In June 2009 during the economic downturn, Ellison was conducting 80 sessions a month for her clients. She knew she needed help scaling up her business and she turned to her local SCORE chapter, which she had found through a Santa Cruz Chamber Mixer. SCORE is a nonprofit organization dedicated to helping small businesses get off the ground, grow and achieve their goals through education and mentorship. Because their work is supported by the U.S. Small Business Administration (SBA), and a network of volunteers, they are able to deliver their services little to no cost.
After reading all the counselor profiles online, Jaimi found a match that worked for her and her business. Over the last two years, SCORE Counselor Jack Zahorsky has met with Jaimi over 50 times. Ellison is now up to 1,200 sessions per month. She employs four people full time and has 20 contractors.
“While her determination and drive helped Jaimi get started, it was her curiosity and passion that led her to ask and listen to SCORE advice when needed,” said Zahorsky.
In addition to running a successful business, Ellison gives back to the Santa Cruz community. She’s raised money for the Second Harvest Food Bank, sponsored a number of athletic competitions in the local area, and serves on five chambers of commerce in Santa Cruz County. Santa Cruz Core Fitness + Rehab sponsors the Santa Cruz Triathlon Association (SCTA), a nonprofit supporting local triathletes — runners, swimmers, and cyclists.
Zahorsky nominated Ellison for the U.S. Association for Small Business and Entrepreneurship’s (USASBE) 2013 Woman or Minority Entrepreneur of the Year award, which she subsequently won. This award recognizes an individual woman whose actions and achievements, within an entrepreneurial environment, exemplifies true entrepreneurship and serves as a model to others.
Jaimi is no stranger to awards. She was also the recipient of numerous awards, including “Best Personal Trainer” by the Santa Cruz Weekly and the Santa Cruz Goodtimes; Best Aerobics Instructor; Best New Business (2010 and 2011); and Best Women’s Gym.
“The SBA, SCORE and SBDC have been such an incredible help to my business. I have gone to business planning workshops, seminars and countless hours of 1 on 1 counseling,” said Jaimi. “The SBA, SCORE and SBDC are about the little guy especially when the odds are against us in a world that is turning less local and more corporate.”
Todd Cooper and his business partner Ejyo Remington were developing a product that would use a petroleum jelly-like substance as a base, but they did not want to use petroleum-based ingredients. So, they sought an alternative. After conducting extensive market research, they found that there was a need for a natural alternative to petroleum jelly. Many body care products in America use ingredients derived from crude oil, and Todd and Ejyo believe that can lead to a number of harmful side effects. The idea behind Waxelene was born.
Waxelene contains only natural and organic ingredients made of beeswax and natural and organic oils. Waxelene can be used for everything from soothing and moisturizing chapped skin to removing make-up and styling hair.
Todd had used the U.S. Small Business Administration (SBA) as a resource to start his first business in Oregon. So, when he decided to start a business in San Francisco he contacted the SBA and was referred to SCORE. SCORE is a nonprofit dedicated to helping small businesses get off the ground, grow and achieve their goals through education and mentorship. Because they are a network of volunteers and their work is supported by the SBA, they are able to deliver their services at no charge or at very low cost.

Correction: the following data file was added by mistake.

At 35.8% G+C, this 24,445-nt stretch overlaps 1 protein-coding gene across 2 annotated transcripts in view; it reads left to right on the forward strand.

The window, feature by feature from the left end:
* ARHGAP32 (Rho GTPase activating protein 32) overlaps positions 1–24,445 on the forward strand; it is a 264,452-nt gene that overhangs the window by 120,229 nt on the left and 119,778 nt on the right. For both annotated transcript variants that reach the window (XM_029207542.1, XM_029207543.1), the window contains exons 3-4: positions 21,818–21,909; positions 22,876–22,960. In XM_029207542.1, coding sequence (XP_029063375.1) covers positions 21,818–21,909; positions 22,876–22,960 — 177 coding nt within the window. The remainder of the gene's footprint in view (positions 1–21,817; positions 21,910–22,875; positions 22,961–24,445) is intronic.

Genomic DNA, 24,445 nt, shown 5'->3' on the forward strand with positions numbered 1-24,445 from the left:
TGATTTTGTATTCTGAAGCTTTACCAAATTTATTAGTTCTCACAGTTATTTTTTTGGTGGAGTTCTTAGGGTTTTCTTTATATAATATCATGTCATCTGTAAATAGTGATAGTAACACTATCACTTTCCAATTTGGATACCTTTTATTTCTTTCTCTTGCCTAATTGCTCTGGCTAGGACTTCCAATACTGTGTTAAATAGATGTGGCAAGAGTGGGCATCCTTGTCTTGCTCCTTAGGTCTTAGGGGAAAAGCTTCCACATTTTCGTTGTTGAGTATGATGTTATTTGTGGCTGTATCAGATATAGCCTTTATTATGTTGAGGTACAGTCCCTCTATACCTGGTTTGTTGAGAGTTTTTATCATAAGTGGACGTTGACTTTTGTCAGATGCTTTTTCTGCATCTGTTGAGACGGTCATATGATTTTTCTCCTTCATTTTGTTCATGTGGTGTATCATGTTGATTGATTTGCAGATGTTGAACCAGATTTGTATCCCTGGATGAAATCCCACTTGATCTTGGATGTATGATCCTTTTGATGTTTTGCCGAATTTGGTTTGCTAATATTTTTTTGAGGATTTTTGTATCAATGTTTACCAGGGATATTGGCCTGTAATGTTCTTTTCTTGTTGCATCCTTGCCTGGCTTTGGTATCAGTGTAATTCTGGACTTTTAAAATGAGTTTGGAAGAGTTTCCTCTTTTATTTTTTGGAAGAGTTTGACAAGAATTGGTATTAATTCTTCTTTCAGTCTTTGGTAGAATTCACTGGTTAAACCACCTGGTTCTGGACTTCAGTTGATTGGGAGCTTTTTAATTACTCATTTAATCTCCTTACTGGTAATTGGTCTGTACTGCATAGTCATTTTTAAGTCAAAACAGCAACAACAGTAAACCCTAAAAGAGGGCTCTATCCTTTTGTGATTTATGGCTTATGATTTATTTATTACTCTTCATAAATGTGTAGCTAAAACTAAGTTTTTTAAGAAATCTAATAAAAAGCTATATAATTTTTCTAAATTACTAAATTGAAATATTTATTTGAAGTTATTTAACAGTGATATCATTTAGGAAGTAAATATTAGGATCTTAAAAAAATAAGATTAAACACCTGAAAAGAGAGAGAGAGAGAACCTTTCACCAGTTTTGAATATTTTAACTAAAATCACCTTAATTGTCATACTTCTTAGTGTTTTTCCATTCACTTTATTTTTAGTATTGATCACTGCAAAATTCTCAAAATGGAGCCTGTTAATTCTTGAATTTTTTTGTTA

At SCORE, Todd met with John Gellert whose background in the cosmetics industry made him an ideal match for Todd’s burgeoning business. Once John had helped Todd with the business plan, he referred him to Don Weil.
“I took a few business courses in college like BA 101 and accounting 101, but I don't have a degree in business. So I went to the SBA and got the free informational packets,” said co-owner Todd Cooper. “It was much easier than getting an MBA, I just asked people with MBAs. Even today, we make sure that Waxelene has a great advisory board.”
Waxelene got an SBA loan for $10,000 through the SBA Express program. Under this program, a borrower can get a loan of up to $350,000 from a participating lender, similar to the 7(a) Guaranty Loan Program. Waxelene benefited in particular from the provision that lenders are not required to take collateral for loans up to $25,000 in this program.
With Don’s honest and straightforward help, Waxelene has also raised over $300,000 from investors. “You must listen to what people tell you, even if it is not what you want to hear,” Todd recalls. Today the business has five full time employees, and sees one of its biggest challenges as managing growth at its San Rafael factory.
Waxelene has been in Whole Foods since June of 2011. “Waxelene will be in every pocket in America. It works much better than anything else for chapped lips and dry skin, even eczema.” Waxelene’s squeeze tube is exclusive in Whole Foods for 2013, thanks to their Local Producer Loan Program, which offers low interest loans to local producers who sell in the store.
Todd and Ejyo are in talks with international distributors, but their products can already be found in other national distributors and retail companies such as United Natural Foods, CVS pharmacy, Bed, Bath and Beyond, Pharmaca, Natural Grocers, and Urban Outfitters for Anthropologie.com.